On Saturday, Earth Day, I went for a run. About a mile in, I came upon a bald, middle-aged man. He wore a leather jacket and a Bluetooth headset. I was perhaps twenty feet from him when he chucked a crumpled plastic bag on the ground. Then he got on his bicycle and started peddling away.

I wasn’t quite sure what to do. The man wasn’t moving very fast. I had time to yell. I imagined myself saying, “Excuse me! Sir! You dropped your bag.” This made his action sound like an accident, but I what else could I say? I wasn’t looking for a confrontation.

Instead, I did nothing. I let the man ride off. I left the bag where it lay. I kept running. And for the next 43 sweaty minutes, I thought about the man, the bag, and my reaction.

I can’t remember any specific anti-littering advertisements from my childhood, but they must have been effective because I don’t litter. Ever. I carry trash in my pocket or purse. When the wind takes a gum wrapper or a napkin, I chase it down. I could try to throw a plastic bag on the ground, but I’m not sure my hand would unclench to release it. Not littering is engrained in my muscle fibers. I have anti-litter muscle memory.

So when I saw the man ditch his plastic shopping bag, it felt like an affront. It’s 2017! Who litters? With the myriad of complex environmental problems threatening the planet, not throwing trash on the ground seems like the least we can do. Seriously. The very least.

People can change, and studies suggest that disapproval is a powerful littering deterrent. Yet I couldn’t bring myself to admonish the biker. Why?

I came back to this question again and again as I ran. And I think I now have at least a partial explanation. First, I am in no position to criticize someone for being a poor environmental steward. Sure, I don’t litter. But I take long showers. I use bleach in the washer sometimes. I fly across the country. I buy bottled water in the airport. I often drive instead of walking. I forget to bring my reusable bags to the grocery store. My daughter wears disposable diapers. And on and on.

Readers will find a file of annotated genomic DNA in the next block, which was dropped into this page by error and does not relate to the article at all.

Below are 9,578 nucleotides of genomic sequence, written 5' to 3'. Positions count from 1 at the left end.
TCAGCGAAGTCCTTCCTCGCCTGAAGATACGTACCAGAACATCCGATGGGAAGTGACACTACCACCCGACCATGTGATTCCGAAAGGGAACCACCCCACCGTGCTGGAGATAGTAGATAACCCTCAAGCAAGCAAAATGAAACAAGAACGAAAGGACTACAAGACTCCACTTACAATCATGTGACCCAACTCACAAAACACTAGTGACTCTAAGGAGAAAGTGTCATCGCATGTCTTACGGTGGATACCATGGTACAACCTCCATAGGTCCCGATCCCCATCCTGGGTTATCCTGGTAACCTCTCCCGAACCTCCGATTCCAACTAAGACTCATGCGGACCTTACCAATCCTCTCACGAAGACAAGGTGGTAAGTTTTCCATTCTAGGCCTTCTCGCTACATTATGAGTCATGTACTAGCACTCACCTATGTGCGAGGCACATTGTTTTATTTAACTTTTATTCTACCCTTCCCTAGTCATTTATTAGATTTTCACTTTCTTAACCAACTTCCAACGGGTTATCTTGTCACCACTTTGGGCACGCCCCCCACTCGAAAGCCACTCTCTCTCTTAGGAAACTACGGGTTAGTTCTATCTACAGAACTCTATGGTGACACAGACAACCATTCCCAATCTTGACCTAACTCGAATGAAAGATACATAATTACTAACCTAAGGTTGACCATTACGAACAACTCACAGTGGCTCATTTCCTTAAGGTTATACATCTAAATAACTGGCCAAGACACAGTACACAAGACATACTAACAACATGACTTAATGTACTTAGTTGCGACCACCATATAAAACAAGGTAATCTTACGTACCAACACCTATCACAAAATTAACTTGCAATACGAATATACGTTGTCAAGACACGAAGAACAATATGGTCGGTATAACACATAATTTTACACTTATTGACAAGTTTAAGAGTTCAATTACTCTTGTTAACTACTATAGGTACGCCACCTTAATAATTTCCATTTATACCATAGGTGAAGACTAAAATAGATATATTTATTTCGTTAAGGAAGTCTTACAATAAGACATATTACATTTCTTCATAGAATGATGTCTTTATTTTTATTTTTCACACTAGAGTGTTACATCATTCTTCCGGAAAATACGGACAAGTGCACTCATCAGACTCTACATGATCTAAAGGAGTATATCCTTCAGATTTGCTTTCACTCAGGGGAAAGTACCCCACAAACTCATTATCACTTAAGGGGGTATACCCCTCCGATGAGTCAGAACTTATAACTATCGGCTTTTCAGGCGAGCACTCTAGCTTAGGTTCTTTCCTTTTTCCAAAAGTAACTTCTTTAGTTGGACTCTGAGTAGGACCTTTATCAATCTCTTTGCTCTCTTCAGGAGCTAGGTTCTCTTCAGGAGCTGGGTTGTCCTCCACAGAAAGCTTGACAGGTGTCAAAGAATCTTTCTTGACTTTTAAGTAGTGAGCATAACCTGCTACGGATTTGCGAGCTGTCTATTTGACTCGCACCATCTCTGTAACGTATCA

I am very much living in a glass house. Throwing stones seems petty and potentially reckless.

Second, littering seems like such a minor offense when you consider the full scope of environmental crimes being perpetrated by humans. Oil companies spill millions of gallons of crude. An entire community drinks lead-tainted water. Reefs are dying. Polar bears are dying. Giraffes are dying. The Arctic Ocean is rapidly becoming an enormous plastic trash patch. And then there’s the climate . . . oh god the climate.

So while I was deciding whether or not to confront the man on the bike, I started to think about all of these other catastrophes, and my body began to feel heavy. I was consumed by . . . not apathy exactly. More like deep resignation. We’re f*&$ing the planet. What does this bag even matter?

But I should know better, of course. You have to start somewhere. So three miles into my run, I turned around and retraced my steps. I picked up the bag and carried it home. I didn’t save the planet — I can’t. But I made a small and quiet stand against resignation.


Image courtesy of maxi2k6 via Flickr.

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7 thoughts on “Litterbug

  1. I know exactly how you feel. This essay describes some of my own internal monologue so much. ~S~I~G~H~

  2. Good for you! It reminds me of the Starfish story. That bag might not solve the whole problem of pollution but picking it up made your corner of the world a cleaner place… for you and everyone who shares it.

  3. I am the same way and, thankfully, so are my children. In fact, they’ll pick something up that I ignore and force me to honor my no littering credo. We’re probably not gonna change the world but we can at least hold the line!

  4. would’ve done the same (the bag not the person he would’ve been lectured at least but then I’m a very in shape male) – no sexism intended if he was stupid enough to litter like that he’s probably stupid enough to initiate a physical confrontation. I p/up all kinds of plastic when I’m out running, have some slim jim packets in me pockets right now – people geez …

  5. It would have provoked a similar response for me also, though I’d likely have picked it up initially and then fumed for the remainder of my walk (joints prefer I don’t run). I’m happier to pick rubbish up when I don’t see who or where it came from.

    I can’t understand why some people think it is ok to litter.

  6. A few years ago I was walking behind some tween-age kids and one of them purposely dropped her trash on the sidewalk. I didn’t even think about not saying anything; I just yelled at them “so this is how we treat our neighborhood, we just mess everything up with our trash?” They stopped, one of them picked up the trash, and that was the end of that. I guess what truly annoyed me was that there was a trash can not 20 feet away. I also probably got away with it because they were kids without an attitude, although I had no way of knowing that ahead of time.

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